Something Feigned

I follow the sharp smell of boiling kimchi jjigae into the kitchen, rubbing the sleepiness out from behind my eyelashes. In the blur I see my mother staring at her phone, with shaking fingers and pallid skin. I hardly notice the tear collecting in one made-up eye—a black tear, dragging down her glass face. I don’t know why she’s crying, but I know that I must hug her—warmly, like she’d taught me last week.

“How do I do something warmly,” I'd asked my mother that day, “if I am not the sun? Or a lightbulb?”

The corners of her mouth lifted and her cheeks turned into pink apples underneath half-moon eyes. She paused a moment, letting her thoughts stay suspended in the air between us.

“Being warm,” she’d said, “is like saying ‘I love you’ without actually saying it. Like through a hug.” Squeezing so that she could feel my love in her stomach, I stood high on my tiptoes until the pads of my feet hurt, wrapping my arms around as much of her as I could hold. I looked up at her then.

“Like that?”

She peered down at me.

“Exactly like that.”

So here I hug my mom warmly, like she taught me. I hug her to keep her close.

“Daddy’s gone,” she says. “Dad left me.”

With five words my mom breaks the ribs that hurt from my tight embrace. He’s gone? I think. I hesitate to touch my mother once more, afraid that my own hands, possessed by a fearful quiver, would break her—yet I continue grappling onto her, wondering if the light that used to dance in my mother's eyes still twirled, wondering if everything about her had already turned gray and if she was so far gone that her shards had already melted.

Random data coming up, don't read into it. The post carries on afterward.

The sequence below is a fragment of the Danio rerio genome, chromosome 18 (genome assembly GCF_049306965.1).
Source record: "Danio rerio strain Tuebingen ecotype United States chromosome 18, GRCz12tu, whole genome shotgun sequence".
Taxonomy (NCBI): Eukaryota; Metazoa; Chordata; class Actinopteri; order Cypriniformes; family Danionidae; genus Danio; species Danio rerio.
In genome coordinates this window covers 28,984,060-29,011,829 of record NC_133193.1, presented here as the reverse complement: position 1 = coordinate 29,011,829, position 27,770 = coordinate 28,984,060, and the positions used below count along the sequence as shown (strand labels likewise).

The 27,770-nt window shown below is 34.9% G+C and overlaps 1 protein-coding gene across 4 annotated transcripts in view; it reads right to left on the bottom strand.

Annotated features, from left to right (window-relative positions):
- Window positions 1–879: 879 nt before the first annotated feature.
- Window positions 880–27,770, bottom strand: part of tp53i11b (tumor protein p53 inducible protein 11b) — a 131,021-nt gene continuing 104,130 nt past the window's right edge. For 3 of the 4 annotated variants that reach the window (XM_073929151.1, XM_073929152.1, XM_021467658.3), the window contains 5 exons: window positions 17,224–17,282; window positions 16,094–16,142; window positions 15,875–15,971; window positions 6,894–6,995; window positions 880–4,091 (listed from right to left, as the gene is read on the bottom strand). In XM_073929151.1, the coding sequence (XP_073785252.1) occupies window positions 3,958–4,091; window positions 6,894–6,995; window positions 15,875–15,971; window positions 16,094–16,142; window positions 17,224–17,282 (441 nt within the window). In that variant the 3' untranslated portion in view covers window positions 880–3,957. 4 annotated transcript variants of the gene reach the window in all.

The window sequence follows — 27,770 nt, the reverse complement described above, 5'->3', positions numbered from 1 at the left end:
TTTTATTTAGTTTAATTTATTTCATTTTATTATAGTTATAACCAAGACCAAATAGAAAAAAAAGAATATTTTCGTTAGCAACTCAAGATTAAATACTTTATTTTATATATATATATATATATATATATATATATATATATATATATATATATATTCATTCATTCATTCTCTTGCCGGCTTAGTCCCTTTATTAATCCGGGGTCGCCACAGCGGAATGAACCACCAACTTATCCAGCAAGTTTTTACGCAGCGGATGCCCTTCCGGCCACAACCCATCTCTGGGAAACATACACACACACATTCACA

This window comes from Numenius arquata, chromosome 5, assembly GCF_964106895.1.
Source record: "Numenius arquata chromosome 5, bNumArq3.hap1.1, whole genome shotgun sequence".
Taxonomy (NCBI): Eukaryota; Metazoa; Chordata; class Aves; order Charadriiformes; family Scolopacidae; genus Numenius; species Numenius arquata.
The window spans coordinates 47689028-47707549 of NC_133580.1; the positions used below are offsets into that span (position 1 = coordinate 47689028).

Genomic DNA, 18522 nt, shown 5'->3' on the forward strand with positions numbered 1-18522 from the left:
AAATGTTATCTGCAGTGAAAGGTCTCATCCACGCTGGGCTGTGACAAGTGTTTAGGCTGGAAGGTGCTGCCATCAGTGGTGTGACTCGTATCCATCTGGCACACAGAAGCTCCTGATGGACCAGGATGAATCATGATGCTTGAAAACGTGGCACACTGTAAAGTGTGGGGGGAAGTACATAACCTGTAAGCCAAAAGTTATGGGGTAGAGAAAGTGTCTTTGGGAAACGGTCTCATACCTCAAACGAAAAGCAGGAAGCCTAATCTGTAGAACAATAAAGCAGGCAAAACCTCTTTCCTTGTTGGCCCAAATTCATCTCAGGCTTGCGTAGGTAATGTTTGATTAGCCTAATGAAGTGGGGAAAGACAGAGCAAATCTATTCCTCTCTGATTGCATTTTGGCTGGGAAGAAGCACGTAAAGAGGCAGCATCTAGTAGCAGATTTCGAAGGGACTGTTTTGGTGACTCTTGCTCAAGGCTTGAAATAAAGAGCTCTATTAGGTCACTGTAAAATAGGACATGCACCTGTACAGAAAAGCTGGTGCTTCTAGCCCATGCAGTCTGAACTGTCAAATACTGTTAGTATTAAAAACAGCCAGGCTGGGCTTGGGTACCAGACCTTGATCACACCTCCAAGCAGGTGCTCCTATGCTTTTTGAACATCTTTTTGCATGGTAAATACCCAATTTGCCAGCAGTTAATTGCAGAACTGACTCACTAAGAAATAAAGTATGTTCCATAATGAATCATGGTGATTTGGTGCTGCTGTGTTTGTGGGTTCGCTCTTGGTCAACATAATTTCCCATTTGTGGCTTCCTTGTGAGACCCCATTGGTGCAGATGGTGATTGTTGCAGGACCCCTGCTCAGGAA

He’s gone?

I stare into my mother’s eyes, two black irises deepened by cool blue hues, haunted by darkness and sadder than I’d ever seen them. There isn’t anything to do other than pull her back to the ground. For now, maybe happiness is something we can pretend. Maybe an illusion is enough to keep the coals burning.

So I curl up against my mother’s arm, reminding her through feigned warmth that I love her but that I am also here, and eventually she pulls me into her lap so that we’re hugging each other from the North, South, East, and West.

Then, I think. I think about how I’m laying in my mom’s arms, and how I thought she’d disappeared. But while she looked cold and empty just moments before, I can now feel the warmest part of her: her light. I lay my cheek upon it, and it burns fiercely from somewhere around her heart. And when I hold my hand against my chest, I feel my own light too.

Afterwards we ate kimchi jjigae—microwaved, for it had grown cold—bringing the warmth within us as we sipped soup from our bowls.